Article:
The Real Meal.

Anyone else in dire need of a truly wholesome meal? Both my hands are up with outstretched arms. See this white flag? Yup, I finally surrender. The gig is up, sugar, we were in it for the long haul, but it’s over and done. Finito. I’m abjuring the tempting evils of my beloved dulcet treats. Okay, fine, I was being a tad melodramatic. I’m not officially nor indefinitely forgoing sugary substances, but most definitely for the time being (as in, the next few days or so). Especially since the past several days have been admittedly anything but sweet – from multiple canker sores and an excruciatingly sore throat to fever outbreaks and unbearable body aches. I know, I realize nothing about this description of my sickly physical state sounds the least bit appetizing so I’ll leave it at that and spare you the gritty details. Although I must say, summoning whatever dwindling energy I have left to write in this *eh hem*, ravishing and oh-so-vital blog can certainly work up an appetite. Wouldn’t you agree? Ya hungry yet?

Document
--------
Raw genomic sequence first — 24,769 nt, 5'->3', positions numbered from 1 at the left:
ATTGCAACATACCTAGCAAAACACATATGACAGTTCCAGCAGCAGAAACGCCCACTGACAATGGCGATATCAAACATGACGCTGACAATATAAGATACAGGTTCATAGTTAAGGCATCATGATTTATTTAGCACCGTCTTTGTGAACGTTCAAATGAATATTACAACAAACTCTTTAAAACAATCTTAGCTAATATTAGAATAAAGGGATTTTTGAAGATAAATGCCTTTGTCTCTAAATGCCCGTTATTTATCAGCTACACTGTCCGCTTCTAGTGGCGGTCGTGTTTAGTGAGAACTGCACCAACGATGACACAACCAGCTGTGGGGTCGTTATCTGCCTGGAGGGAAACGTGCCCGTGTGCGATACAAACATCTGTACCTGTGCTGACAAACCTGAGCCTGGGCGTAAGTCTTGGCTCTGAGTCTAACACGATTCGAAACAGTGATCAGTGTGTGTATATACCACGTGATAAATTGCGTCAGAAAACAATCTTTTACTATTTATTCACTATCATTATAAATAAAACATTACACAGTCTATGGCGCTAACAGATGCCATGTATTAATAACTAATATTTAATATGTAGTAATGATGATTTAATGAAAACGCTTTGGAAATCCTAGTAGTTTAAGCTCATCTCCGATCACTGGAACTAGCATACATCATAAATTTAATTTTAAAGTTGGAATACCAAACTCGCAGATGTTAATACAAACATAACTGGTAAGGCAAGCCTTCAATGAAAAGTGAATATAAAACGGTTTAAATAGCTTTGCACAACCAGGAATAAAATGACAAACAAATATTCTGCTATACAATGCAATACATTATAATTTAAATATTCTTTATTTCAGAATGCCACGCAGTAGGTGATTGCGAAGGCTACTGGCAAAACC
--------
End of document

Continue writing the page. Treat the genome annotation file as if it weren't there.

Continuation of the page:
Actually, my energy is slowly but surely reviving as my body is resiliently healing, with the indispensable aid of pain killers, antibiotics, and duh, quality food. Interestingly enough, this complete meal ensemble came together accidentally, as do most noteworthy kitchen  masterpieces. I initially came across a brussels sprout and shallot recipe from Bon Appétit that instantly had-to-be-made due to an ineludible cosmic force of attraction. Fortunately and unfortunately, this force steered me to a dish I wasn’t immediately attracted to. The unfortunate bit being that unlike the hundreds (well, 199 to be exact) that raved on and on…and on about how delicious, perfect, and oh-mah-gawd like fabulous this dish was, I found it a little…well, disappointing. It reminded me of sauerkraut (not that I dislike it) or this one Rachael Ray recipe I tried out for sweet and sour red cabbage that I miserably ended up discarding (what a waste!). As open-minded (or, I suppose ‘open-tummied’) and un-picky as I am, I guess I have what you might call an aversion to this relatively unfamiliar quasi-bittersweet flavor combination. Nevertheless, the fortunate part far outweighed whatever the heck it is I just carped on about for the past few lines. Honestly! Did I not mention that this brussels sprout recipe is a blue ribbon one (only the best of the best at epicurious!)? Obviously, if anything, this indicates it’s me there’s something wrong with.   Continue reading